Lacy Literacy

Book Reviews, Discussions, Listicles, More

❈ Huge thanks to Penguin Teen for providing me with an ARC❈

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Title: The Careful Undressing of Love
Author: Corey Ann Haydu
Release Date: January 31st, 2017
Genre: Young Adult, Alternate History, Fantasy
Pages: 266

Potential Triggers: Suicide
POV: first person

My Rating: ★

Synopsis:

The girls of Devonairre Street have always been told they’re cursed. Any boy they love is certain to die too soon. But this is Brooklyn in 2008, and the curse is less a terror and more a lifestyle accessory—something funky and quaint that makes the girls from the shortest street in Brooklyn special. They wear their hair long and keys around their necks. People give them a second look and whisper “Devonairre” to their friends. But it’s not real. It won’t affect their futures.

Then Jack—their Jack, the one boy everyone loved—dies suddenly and violently. And now the curse seems not only real, but like the only thing that matters. All their bright futures have suddenly gone dark.

“If you love someone and they vanish, you are left nodding like a zombie and throwing teacups at a wall. I never want to be a person who throws teacups at the wall”*

Here we are… my first 1 star of 2017 on Lacy Literacy. If anything, I’m surprised it didn’t come sooner.

My low rating of The Careful Undressing of Love isn’t just because I did not like it. Mainly, it is because it left me feeling completely unsatisfied. Everything from the plot, the characters, the worldbuilding, and the resolution just left me feeling empty (and not in the good ‘I’m so emotionally drained it was amazing’ way). Waka Flocka really sums up how I felt about The Careful Undressing of Love:

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Despite my low rating, there were a couple things that I liked about The Careful Undressing of Love. Typically, I’m in the anti-Purple Pose camp. I have given many low ratings to books that have it because most of the time, I can’t stand it. What surprised me about The Careful Undressing of Love’s Purple Prose was that it didn’t annoy me. In fact, I liked it. There was also repetition of phrases like “like moons and tides”. I actually like this type of thing, and enjoy it in other books like the ASOIAF series. I think it is a nice way of tying things together.

There were a lot of worldbuilding issues with The Careful Undressing of Love. I love urban myths and legends. Nearly all of my favorite books have them. Because the plot of The Careful Undressing of Love was based on a local curse, I thought I would really enjoy that aspect of the book, but that didn’t happen. There is no background or origin story for the curse. All we get is some vague references as to how Angelika, the resident old lady who warns the kids about the curse, had fallen in love once. Don’t get me wrong, I’m okay with the mysterious influencer/higher power, but it ended up feeling cheap. Also, the setting was poorly constructed. The Careful Undressing of Love is supposed to be an alternate history where there was a bombing of Time Square. It was never elaborated on, or truly explained, so it is hard to imagine the world the book takes place in.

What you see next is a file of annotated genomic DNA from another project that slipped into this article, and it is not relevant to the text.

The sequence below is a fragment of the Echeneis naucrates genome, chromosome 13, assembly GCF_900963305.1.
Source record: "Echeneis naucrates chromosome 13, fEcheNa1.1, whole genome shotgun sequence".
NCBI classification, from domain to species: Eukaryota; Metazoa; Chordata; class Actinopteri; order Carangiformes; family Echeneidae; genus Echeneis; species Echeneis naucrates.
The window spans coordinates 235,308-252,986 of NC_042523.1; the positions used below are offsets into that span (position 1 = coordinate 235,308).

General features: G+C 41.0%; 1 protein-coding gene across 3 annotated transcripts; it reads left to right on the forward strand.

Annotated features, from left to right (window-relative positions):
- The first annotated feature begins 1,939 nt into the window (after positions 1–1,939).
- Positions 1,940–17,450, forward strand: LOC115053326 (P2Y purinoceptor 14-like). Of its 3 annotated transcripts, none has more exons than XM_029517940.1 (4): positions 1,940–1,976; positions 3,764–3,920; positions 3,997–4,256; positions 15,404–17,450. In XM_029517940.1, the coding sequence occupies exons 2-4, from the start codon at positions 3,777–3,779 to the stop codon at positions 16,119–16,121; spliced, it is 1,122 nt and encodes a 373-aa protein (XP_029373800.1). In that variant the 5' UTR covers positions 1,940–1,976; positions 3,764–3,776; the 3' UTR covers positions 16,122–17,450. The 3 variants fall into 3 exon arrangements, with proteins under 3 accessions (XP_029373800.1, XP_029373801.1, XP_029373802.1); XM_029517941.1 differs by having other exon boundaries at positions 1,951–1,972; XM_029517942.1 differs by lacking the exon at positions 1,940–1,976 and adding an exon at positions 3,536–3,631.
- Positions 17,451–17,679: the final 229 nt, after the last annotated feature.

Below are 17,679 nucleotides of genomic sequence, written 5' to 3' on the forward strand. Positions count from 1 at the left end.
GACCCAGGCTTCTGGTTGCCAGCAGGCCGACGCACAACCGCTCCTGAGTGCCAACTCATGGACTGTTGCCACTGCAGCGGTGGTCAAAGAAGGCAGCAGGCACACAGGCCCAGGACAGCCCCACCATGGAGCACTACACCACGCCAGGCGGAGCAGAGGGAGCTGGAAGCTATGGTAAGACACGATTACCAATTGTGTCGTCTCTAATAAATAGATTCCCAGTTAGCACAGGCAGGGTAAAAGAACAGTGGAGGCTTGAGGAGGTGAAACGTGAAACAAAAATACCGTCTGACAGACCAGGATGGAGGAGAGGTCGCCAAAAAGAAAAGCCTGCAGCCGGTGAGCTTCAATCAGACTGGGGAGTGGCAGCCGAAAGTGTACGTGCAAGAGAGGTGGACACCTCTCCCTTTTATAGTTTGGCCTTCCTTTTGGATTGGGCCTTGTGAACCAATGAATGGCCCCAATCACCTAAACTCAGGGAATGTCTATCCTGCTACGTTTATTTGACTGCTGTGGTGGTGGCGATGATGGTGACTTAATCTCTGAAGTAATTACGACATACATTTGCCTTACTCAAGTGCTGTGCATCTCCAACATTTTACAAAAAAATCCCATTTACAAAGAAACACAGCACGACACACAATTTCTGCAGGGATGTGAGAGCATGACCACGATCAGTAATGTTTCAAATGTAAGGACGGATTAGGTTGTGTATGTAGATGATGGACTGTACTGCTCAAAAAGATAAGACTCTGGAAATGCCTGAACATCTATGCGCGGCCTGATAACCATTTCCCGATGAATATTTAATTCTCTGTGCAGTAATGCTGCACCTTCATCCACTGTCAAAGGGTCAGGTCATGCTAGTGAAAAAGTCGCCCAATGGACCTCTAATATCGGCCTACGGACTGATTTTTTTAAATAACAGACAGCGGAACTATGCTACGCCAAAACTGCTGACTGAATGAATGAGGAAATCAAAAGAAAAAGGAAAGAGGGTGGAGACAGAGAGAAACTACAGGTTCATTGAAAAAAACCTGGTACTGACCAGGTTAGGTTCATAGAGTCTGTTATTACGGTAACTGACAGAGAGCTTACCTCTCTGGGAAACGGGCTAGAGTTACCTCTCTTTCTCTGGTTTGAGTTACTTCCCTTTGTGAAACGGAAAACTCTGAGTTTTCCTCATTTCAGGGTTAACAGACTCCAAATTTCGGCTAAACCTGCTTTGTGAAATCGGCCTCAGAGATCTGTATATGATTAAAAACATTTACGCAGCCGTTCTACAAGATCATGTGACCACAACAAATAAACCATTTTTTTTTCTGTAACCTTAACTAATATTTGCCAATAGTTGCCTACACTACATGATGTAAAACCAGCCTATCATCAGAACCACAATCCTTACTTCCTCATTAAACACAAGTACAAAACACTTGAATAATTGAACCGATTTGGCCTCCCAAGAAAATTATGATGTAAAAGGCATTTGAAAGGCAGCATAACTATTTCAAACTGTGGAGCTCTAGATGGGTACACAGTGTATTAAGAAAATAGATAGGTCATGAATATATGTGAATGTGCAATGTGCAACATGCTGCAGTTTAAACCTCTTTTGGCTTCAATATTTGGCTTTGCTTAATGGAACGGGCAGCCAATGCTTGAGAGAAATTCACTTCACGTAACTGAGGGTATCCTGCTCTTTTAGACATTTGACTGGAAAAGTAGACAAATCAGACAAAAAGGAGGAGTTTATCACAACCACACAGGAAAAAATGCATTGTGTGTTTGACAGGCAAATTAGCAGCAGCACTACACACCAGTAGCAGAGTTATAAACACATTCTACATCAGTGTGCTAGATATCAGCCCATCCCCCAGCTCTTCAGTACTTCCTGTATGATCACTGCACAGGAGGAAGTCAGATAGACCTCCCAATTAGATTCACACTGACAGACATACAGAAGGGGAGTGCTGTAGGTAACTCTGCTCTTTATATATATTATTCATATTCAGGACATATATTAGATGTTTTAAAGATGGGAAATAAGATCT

The characters in The Careful Undressing of Love were cardboard. At the end of the book, they weren’t even worthy of being called cardboard. Nothing about them felt natural. The actions that side characters made, especially Deliah, Isla, and Charlotte, were there solely to further the plot in the direction the author wanted. They truly were plot devices with no amount of uniqueness. The not-quite-a-villain Angelika was the most annoying of them all. Every time she appeared I wanted to throw the book. Because so much of her motivation relied on shaky world building, it was hard not to be enraged by her droning on about how the girls shouldn’t fall in love.

The biggest problem I had with The Careful Undressing of Love was how pointless the whole book turned out to be. The ending was beyond disappointing. It was weak, and made me confused as to what the author was trying to prove. All that Purpley Prose about love and Lorna’s quirky~ adventures like wedding crashing amounted to nothing. I’m fine with books having melancholy endings. In this case, it just ended up feeling like one massive waste of time. Even if things ended “happy”, I probably still wouldn’t have been satisfied. The characters that the ending would be built on meant nothing.

I don’t like having spoilers in my reviews, but I want to specifically address content from the ending so Spoiler Alert until the end of the review. The last chapter before the Epilogue, the girls decide to kill themselves, thinking it was the only way to end the curse. Isla ends up jumping, and surprising the rest of the girls who don’t end up doing it. Just like that. No elaboration, and then the epilogue happens which doesn’t even mention the fallout of that. We end up learning about how Lorna and her Mom moved away. That was it. I’ve never read a book with such a dissatisfying ending before that used suicide as a plot device. I even had to go back and reread it several times to confirm that it actually happened because I really couldn’t believe it.

I would not recommend The Careful Undressing of Love.

*Quote taken from uncorrected proof & subject to change

Goodreads LinkMy Review on Goodreads

One thought on “ARC Review: The Careful Undressing of Love by Corey Ann Haydu

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